Our attempt to reproduce an oxidation by NaH
Yesterday I was discussing with my students the controversy over the claim that NaH can act as an oxidant for secondary alcohols (Wang, JACS09). There has been a lot of discussion and an attempt to reproduce one of the experiments has appeared on Totally Synthetic.
Khalid Mirza and Marshall Moritz thought it would be worthwhile to see if we can shed any light on the situation. I was also curious to see what the reaction did over time, before quenching.
We had 1-phenylethanol on hand, for which the Wang paper claims a 75% conversion (by GC) to acetophenone. All the details can be found on the notebook page UC243.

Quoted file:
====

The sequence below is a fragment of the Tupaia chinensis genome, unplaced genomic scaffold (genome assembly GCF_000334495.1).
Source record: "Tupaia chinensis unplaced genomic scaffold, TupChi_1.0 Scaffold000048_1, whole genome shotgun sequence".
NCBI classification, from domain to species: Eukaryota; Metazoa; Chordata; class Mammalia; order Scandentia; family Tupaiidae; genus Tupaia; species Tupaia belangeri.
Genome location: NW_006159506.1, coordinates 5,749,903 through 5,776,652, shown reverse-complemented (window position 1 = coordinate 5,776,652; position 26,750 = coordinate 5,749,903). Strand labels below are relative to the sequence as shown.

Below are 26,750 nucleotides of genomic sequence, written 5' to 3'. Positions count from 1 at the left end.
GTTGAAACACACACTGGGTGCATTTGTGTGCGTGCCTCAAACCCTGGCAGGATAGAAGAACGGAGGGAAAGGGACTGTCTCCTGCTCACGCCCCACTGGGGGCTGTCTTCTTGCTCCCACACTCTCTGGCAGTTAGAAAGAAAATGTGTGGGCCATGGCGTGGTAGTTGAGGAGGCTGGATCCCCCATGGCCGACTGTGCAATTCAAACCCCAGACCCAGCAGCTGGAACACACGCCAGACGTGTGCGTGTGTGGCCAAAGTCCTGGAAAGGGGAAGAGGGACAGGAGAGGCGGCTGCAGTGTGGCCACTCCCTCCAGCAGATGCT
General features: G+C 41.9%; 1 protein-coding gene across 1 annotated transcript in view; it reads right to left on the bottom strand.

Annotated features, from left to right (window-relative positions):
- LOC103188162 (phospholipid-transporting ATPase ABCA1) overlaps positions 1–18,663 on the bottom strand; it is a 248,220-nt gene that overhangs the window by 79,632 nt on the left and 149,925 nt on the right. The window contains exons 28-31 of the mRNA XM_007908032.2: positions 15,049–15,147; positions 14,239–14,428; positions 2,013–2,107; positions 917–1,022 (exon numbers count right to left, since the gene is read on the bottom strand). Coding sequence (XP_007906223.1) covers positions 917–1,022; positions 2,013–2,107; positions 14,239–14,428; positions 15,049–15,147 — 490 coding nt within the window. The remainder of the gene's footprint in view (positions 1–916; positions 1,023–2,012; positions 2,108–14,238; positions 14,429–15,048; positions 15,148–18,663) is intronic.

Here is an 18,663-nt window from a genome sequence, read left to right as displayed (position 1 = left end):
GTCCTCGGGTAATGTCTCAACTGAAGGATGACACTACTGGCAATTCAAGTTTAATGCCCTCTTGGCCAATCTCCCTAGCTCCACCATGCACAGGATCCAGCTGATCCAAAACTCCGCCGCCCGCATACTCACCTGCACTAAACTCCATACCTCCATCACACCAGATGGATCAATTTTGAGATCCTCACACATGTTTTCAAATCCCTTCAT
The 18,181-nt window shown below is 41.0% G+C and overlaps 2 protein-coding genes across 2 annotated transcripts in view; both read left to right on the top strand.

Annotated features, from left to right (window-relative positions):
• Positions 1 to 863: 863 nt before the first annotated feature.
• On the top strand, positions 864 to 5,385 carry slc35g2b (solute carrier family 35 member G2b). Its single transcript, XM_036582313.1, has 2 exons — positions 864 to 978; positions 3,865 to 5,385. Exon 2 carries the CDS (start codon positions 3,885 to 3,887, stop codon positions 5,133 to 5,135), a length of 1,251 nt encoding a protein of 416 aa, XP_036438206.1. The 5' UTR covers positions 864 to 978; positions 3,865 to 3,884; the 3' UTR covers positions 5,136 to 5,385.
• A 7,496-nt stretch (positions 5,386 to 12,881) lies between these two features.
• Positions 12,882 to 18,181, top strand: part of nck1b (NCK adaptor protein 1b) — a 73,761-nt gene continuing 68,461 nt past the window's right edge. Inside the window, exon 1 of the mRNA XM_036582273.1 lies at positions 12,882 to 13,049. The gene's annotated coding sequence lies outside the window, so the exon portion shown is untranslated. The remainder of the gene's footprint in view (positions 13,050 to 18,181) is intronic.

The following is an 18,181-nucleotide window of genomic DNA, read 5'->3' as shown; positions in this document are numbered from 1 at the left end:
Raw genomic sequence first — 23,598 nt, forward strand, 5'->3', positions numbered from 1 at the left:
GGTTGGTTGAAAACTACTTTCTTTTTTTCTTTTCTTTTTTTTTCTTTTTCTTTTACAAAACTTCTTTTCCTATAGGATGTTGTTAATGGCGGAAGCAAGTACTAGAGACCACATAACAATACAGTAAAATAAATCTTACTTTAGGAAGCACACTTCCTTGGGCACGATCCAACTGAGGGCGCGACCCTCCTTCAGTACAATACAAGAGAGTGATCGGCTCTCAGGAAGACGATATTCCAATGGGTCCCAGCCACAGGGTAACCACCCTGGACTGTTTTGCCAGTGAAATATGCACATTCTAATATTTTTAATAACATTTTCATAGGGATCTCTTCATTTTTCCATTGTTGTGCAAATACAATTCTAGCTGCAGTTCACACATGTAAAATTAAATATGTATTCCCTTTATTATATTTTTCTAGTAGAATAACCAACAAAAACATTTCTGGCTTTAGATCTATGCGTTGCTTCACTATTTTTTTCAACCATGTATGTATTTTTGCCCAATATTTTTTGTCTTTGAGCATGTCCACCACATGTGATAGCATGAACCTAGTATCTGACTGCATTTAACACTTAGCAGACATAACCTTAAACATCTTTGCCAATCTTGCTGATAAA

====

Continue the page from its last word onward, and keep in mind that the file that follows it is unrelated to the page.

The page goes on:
The reaction was monitored by taking aliquots of the solution then adding benzene-d6 to lock during NMR acquisition without quenching the reaction. After 19 hours at room temperature there was no change in the spectra, except for loss of the alcoholic proton. Acetophenone would have been easily detected at 7.9 and 2.6 ppm (ChemSpider spectrum)
In a comment on Carbon-Based Curiosities, European Chemist points to a 1965 paper where oxidants on the surface of NaH are likely responsible for oxidative behavior (Lewis JOC). This would certainly explain why some researchers are reporting some oxidation products but with widely divergent yields. For example, Totally Synthetic reported a 15% NMR yield for the conversion of the 4-chloro derivative to the corresponding ketone while Wang isolated the product in 86% yield.
As many have pointed out, this is a very good example of the way Web2.0 tools and community can complement traditional publishing to move science forward.